Yes indeed…. for historical reasons proteins that are used by cells can end up with peculiar names. In this case, the function of this protein was first
described in fruit fly (Drosophila). It was named Hedgehog because a larva that lacked the protein (i.e. a mutant larva) looked very spiky and reminded the discoverer of a hedgehog. The normal practice in science is that when you are the first to find a newtype of gene, you can name it!
Professor Philip Ingham FRS, the former director of the MRC-CDBG, was one of the first scientists to start characterising this signalling molecule in fruit flies. Hedgehog is a signalling molecule, it is made in cells that ‘signal’ to the surrounding cells- in effect it is a message or instruction from one cell to those around it Hedgehog mutants formed part of a class of fruit fly mutants that all had a comparable defect. It became clear that these were all lacking components that are required either to make the Hedgehog signal or to receive it. Together these components formed the Hedgehog signalling pathway.
Hedgehog proteins are morphogens that are secreted by particular cells within the embryo, leading to the establishment of a concentration gradient of Hedgehog protein in the area surrounding the source of Hedgehog signal. Cells near to a Hedgehog-secreting cell see a lot of Hedgehog, because it is present in this locality at a high concentration. The cells near to the Hedgehog-secreting cells interpret the signal to mean one thing, whilst cells further away see less hedgehog and read the instruction differently.
As it became clear that the fruit fly Hedgehog protein is used for communication between cells, many researchers got excited and started to wonder whether a similar signal was active in vertebrates – the group of animals that includes us humans. Indeed, similar proteins were found and they were active in very interesting regions of the embryo. These regions of the embryo were already known to be organisers that told neighbouring cells what to do. Soon it became clear that vertebrate Hedgehog was in fact the messenger produced by these organisers.
Unlike the fly, vertebrates have multiple versions (homologs) of the Hedgehog gene. In mice there are three Hedgehog genes, which are called Indian Hedgehog, Desert Hedgehog (after mammalian hedgehog species) and Sonic Hedgehog (like the video game character) – scientists have a sense of humour too! Sonic Hedgehog is the best characterised member of this gene family, and it also seems to be the most important of the vertebrate hedgehog genes.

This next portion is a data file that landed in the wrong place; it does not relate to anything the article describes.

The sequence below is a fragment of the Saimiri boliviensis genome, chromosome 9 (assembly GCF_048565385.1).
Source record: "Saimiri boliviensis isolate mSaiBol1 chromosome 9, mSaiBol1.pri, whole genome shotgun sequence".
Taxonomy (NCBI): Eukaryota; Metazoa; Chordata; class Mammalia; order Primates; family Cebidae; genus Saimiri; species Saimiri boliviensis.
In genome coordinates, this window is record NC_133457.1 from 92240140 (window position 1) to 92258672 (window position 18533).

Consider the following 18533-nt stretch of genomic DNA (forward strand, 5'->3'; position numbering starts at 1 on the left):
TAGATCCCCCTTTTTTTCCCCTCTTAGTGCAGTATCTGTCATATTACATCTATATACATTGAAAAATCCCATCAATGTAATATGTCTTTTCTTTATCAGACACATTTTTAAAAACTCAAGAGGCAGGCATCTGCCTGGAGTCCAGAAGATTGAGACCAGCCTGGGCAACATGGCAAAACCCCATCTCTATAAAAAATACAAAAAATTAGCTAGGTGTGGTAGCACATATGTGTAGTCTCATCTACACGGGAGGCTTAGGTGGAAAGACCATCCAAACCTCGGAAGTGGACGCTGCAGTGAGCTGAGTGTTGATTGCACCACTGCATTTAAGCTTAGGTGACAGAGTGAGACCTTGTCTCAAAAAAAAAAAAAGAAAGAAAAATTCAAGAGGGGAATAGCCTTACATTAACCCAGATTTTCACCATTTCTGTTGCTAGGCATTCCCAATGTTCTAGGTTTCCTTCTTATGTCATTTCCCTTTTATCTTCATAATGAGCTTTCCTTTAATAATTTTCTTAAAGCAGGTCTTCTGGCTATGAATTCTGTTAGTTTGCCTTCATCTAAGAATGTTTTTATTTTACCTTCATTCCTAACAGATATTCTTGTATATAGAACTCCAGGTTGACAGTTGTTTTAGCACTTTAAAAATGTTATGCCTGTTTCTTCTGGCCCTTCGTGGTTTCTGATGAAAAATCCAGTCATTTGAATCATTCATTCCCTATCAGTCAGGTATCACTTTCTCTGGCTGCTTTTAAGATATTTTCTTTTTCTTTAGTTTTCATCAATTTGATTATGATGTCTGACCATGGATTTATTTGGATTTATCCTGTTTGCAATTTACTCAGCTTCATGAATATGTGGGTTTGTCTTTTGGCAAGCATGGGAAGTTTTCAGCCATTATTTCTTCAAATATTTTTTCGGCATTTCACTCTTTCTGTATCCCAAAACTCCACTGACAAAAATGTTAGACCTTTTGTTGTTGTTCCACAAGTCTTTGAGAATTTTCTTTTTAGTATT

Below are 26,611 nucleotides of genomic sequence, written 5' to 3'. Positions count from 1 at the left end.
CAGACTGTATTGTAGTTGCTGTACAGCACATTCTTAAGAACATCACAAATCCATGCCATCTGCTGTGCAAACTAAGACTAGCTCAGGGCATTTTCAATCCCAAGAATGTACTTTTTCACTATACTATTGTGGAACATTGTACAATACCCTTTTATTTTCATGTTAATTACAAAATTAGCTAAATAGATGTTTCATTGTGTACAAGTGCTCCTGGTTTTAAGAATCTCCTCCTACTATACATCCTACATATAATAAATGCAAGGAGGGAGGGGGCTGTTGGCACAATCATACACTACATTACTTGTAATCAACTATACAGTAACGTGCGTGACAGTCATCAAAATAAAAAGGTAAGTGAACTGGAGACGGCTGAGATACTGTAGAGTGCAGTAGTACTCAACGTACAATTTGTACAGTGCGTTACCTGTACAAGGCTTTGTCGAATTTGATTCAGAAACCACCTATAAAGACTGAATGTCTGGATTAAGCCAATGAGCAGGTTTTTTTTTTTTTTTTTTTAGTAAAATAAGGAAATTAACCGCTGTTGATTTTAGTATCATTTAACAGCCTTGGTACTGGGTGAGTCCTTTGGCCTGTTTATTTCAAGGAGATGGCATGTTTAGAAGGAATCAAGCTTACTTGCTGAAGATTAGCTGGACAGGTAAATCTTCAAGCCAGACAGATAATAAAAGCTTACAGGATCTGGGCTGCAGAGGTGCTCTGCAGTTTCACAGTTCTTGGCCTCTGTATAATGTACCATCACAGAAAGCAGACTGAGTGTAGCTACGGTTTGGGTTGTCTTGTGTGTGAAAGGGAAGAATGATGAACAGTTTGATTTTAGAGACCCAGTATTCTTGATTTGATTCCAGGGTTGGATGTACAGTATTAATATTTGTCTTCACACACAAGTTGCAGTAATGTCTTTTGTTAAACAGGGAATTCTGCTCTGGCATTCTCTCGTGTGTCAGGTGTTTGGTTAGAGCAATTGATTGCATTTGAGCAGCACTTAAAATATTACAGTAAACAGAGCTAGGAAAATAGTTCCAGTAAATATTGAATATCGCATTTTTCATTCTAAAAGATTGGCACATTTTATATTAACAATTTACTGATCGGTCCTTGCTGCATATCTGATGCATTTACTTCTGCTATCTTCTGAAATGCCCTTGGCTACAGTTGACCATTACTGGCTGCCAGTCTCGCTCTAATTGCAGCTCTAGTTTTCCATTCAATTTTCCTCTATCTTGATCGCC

A great number of things go wrong when the Sonic Hedgehog gene is mutated, in fact, an embryo that has lost all Sonic Hedgehog function will not survive.
In fish there are 5 hedgehog genes (which can complicate things a little!). As in mammals, Sonic hedgehog appears to be the most important member of this gene family. Sonic hedgehog is produced in the notochord, a structure that runs through the middle of the embryonic trunk. The hedgehog signal from the notochord influences the behaviour and function of all the tissues surrounding it:
Just above the notochord lies the spinal cord (called the neural tube in an embryo). Cells in the neural tube close to the notochord receive lots of Hedgehog messages and this instructs them to become the motor nerves that make the tail muscle move.
Below the notochord lies tissue that is instructed by Hedgehog signalling to form the main artery of the trunk, the aorta.
To the left and right of the notochord lies the tail muscle. It forms V-shaped segments, which allow the fish to swim.
Here the Hedgehog signal creates a special type of muscle cell: the slow muscle, which in adult fish appears as a darker, very thin layer of tissue that lies on top of the pale, so-called fast muscle.
The slow muscles are “marathon muscles”, important for long-lasting but slow movements. The fast muscles are “sprint muscles” that are used for rapid but short-lived movements. If you poke around in your portion of fish and chips this evening you may be able to recognise the V shaped segments (called somites) consisting mainly of white (or pink) fast muscle, covered on one side by a thin layer of the darker slow muscle.
Hedgehog signals are so important that an embryo without the normal set of them will not be born.
Rare exceptions occur where hedgehog is partially lost. Mutations that inactivate the human Sonic Hedgehog gene lead to a condition called “holoprosencephaly”, in which babies are stillborn with one cyclopic eye and other severe birth defects. These severe abnormalities are the results of too little hedgehog signalling in the brain during development of the embryo; fortunately this condition is very rare.
More frequently, cells can also activate the Hedgehog signalling pathway inappropriately. In this situation, proteins that normally make sure that the Hedgehog signalling pathway is switched off when there is no Hedgehog signal around, become defective (mutated).
The most important gene in this respect is named patched (the name was also first coined for the fruitfly gene, but all vertebrates, including us, have very similar genes). Since every person has two copies of each patched gene, loss of both gene copies is highly unlikely. However, the body of a human adult has so many cells that mutations in both copies can occur once in a while.
If mutations in the patched genes occur in a skin cell (often such mutations are caused by too much exposure to sunlight) this can make these cells cancerous, leading to basal cell carcinoma, which is actually the most common skin cancer.
Some people are unlucky and inherit only one good copy of patched, so a single mutation of the second copy of this gene suffices to activate Hedgehog signalling. They suffer from a disease called Nevoid Basal Cell Carcinoma Syndrome, and develop multiple skin cancers.
British Skin Foundation